When giving directions to visitors at The Blue Goose Inn we used to say that “if you hit water you’ve gone too far”. Well, now that we’ve hit ice (literally), we realize we’ve gone far enough and it’s time to turn around!!! The Happy Dance U-turn has begun and we are ready to head south.
Unfortunately Mother Nature may have a different time schedule for us. It’s raining and stormy in Ketchikan (shocking news in a place that gets 150 inches of rain annually)! We are sitting at the dock waiting, waiting, waiting for the wind to turn around and blow from the North. While we’ve been sailing north for the past few months, we’ve also been battling north winds for a majority of the time. So we were very bummed when we turned the corner out of Santa Anna Inlet to head back into Ketchikan a few days ago to find that, guess what? The wind was squarely on our nose blowing 20 knots out of the south!
Our next leg will be a long one – 1200 miles non-stop from Ketchikan to San Francisco so it is critical that we have the wind and waves behind us. We’ll sit here in Ketchikan until the wind is more favorable and decide which way to go – inside or outside. The original and most preferred plan is to head out to the ocean from Ketchikan, set a southerly course for San Francisco and go! Now it looks as though we have to consider a couple of other alternatives; either harbor hopping down to the north end of Vancouver Island and then heading out to the ocean, or worst case scenario we may have to go all the way down the inside of Vancouver Island and back out the Strait of Juan de Fuca. Everything is still in the planning stage and we’re trying to work out what route to take. Every day brings a change in the forecasts so we are keeping our fingers crossed that we can leave the dock soon. The timing is also critical because Mike and Phyllis, our southbound crew, are here waiting with us and they need to be back to civilization in a few weeks. We’ll just wait and hope for the best!
While we’re waiting, I’ll catch you up on a few more Alaskan adventures!
When we left you last we were in Petersburg, an interesting and aromatic town! The locals in Petersburg make their living from the sea. There are crab and salmon canneries there, so the smells of crab cooking all day every day wafts it’s way into everything! The fishing fleets are very active and the boats are impressive. The town has a Norwegian heritage and we enjoyed seeing the school kids in their native costumes as they put on dances and helped with other events at the Sons of Norway hall. The views of the glaciers across Frederick Sound are gorgeous and the humpback population there is larger than anywhere in Alaska. We also liked Petersburg because the cruise ships aren’t able to navigate Wrangell Narrows, a long narrow and winding passage south toward Ketchikan, so they don’t come into Petersburg.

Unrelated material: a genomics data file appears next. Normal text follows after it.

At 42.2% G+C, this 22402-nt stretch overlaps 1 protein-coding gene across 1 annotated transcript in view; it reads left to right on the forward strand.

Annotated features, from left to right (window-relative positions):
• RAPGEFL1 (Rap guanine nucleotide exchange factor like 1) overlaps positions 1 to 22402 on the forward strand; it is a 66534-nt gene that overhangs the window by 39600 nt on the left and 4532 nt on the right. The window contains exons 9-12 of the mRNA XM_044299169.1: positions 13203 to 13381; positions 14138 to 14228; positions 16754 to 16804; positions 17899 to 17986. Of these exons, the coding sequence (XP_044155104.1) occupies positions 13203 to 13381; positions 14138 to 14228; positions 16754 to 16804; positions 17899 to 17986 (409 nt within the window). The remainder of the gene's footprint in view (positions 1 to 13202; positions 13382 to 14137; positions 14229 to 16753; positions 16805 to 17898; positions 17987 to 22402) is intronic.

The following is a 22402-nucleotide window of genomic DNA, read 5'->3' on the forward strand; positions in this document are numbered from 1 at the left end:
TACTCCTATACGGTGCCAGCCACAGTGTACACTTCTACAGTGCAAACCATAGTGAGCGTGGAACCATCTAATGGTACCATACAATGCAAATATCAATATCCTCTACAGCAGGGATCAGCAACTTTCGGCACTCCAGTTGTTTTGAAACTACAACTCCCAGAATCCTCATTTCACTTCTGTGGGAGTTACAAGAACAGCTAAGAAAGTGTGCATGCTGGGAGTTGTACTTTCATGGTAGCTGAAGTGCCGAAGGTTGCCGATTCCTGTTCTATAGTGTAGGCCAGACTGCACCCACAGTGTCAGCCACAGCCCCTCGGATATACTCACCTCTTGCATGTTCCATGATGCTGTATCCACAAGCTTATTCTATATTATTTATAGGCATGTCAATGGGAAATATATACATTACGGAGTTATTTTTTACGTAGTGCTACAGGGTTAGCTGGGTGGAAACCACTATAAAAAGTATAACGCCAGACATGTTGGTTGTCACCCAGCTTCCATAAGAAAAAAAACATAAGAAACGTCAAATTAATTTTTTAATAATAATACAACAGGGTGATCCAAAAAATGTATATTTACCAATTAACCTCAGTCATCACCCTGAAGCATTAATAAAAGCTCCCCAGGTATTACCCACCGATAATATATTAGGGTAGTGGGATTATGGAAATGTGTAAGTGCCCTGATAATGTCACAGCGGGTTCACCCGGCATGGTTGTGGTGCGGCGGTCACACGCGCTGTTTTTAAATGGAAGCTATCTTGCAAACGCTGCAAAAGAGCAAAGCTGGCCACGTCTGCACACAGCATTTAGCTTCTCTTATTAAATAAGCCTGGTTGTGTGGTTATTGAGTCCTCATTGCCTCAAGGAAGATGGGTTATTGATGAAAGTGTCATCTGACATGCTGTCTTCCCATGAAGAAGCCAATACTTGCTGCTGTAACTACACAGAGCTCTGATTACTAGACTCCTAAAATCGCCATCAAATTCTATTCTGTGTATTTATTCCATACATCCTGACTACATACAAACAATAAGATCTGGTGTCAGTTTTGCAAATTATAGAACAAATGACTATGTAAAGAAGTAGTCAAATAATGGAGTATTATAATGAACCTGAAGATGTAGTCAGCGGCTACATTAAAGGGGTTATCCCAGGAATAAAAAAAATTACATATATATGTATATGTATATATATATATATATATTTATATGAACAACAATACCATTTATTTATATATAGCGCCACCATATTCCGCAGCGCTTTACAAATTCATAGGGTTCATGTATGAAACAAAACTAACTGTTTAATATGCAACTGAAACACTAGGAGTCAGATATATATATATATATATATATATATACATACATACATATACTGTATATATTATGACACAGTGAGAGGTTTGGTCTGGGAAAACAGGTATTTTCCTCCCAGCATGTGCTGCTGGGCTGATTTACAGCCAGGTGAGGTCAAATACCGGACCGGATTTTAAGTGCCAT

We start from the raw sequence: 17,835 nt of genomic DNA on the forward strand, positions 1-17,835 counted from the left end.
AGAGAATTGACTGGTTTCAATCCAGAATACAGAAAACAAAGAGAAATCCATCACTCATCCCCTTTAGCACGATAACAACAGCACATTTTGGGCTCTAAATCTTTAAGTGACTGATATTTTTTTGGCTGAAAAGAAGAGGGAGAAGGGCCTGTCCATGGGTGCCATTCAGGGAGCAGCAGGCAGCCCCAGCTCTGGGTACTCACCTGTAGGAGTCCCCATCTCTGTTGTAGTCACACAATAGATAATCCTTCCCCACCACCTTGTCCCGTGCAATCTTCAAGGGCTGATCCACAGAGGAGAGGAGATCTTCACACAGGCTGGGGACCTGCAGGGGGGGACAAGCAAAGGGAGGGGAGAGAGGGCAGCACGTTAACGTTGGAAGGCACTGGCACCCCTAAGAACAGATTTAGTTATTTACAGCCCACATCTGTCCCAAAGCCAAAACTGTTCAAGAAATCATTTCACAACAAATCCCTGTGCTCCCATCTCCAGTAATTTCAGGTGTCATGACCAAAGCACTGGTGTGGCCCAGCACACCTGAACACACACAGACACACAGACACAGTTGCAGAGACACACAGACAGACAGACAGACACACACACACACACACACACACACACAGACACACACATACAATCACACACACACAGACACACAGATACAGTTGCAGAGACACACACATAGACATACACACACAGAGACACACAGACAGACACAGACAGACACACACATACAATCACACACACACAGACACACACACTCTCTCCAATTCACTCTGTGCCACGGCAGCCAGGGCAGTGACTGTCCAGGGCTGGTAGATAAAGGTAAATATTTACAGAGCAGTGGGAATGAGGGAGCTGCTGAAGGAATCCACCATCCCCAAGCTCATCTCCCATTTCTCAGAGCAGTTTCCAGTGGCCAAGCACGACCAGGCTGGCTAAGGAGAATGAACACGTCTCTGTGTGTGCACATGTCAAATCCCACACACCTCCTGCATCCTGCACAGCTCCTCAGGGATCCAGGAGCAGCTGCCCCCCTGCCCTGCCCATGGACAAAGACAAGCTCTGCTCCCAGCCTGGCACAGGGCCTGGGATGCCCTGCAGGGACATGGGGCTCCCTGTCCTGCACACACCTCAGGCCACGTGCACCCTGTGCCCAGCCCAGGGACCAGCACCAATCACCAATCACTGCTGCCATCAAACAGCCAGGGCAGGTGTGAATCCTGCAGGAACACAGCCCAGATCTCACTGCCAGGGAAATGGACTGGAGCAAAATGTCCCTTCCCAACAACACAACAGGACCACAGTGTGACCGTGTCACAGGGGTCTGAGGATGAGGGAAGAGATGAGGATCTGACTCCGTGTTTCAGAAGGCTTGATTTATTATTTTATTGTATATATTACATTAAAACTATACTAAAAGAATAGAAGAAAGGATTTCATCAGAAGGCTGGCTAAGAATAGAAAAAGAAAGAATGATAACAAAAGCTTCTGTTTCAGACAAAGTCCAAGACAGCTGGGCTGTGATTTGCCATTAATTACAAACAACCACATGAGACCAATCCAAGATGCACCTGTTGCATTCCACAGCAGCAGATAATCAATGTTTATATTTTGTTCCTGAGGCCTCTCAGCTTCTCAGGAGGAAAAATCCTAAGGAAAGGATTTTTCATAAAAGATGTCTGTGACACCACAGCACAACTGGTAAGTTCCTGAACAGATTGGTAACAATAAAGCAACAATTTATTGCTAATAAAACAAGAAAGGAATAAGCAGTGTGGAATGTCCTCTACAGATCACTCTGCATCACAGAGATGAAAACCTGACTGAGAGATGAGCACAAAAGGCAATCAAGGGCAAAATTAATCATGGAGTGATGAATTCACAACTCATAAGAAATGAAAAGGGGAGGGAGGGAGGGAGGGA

We left Petersburg in the afternoon in order to catch favorable currents through Wrangell Narrows. The narrows is one of those challenging navigational passages that we’ve come to “love” up here in Alaska. After already conquering Dry Pass and Rocky Pass, Wrangell Narrows was a piece of cake! We had the current behind us the whole way and averaged 8 knots, with a momentary high of 10.4 knots in one section! For a 20 mile run, that extra push was definitely appreciated so that we arrived at the anchorage in time for happy hour! 🙂
The anchorage that night was a great one, in a place called Saint John’s Harbor. We rafted up with two other boats so that we could have our final group grope in the form of a happy birthday, faretheewell, potluck dinner! It was Jim’s 25th 39th birthday, and it was the last of our full group gatherings, so what to do, but eat, drink and be merry! As usual, the gang all provided awesome food and we had fun telling more stories and lies.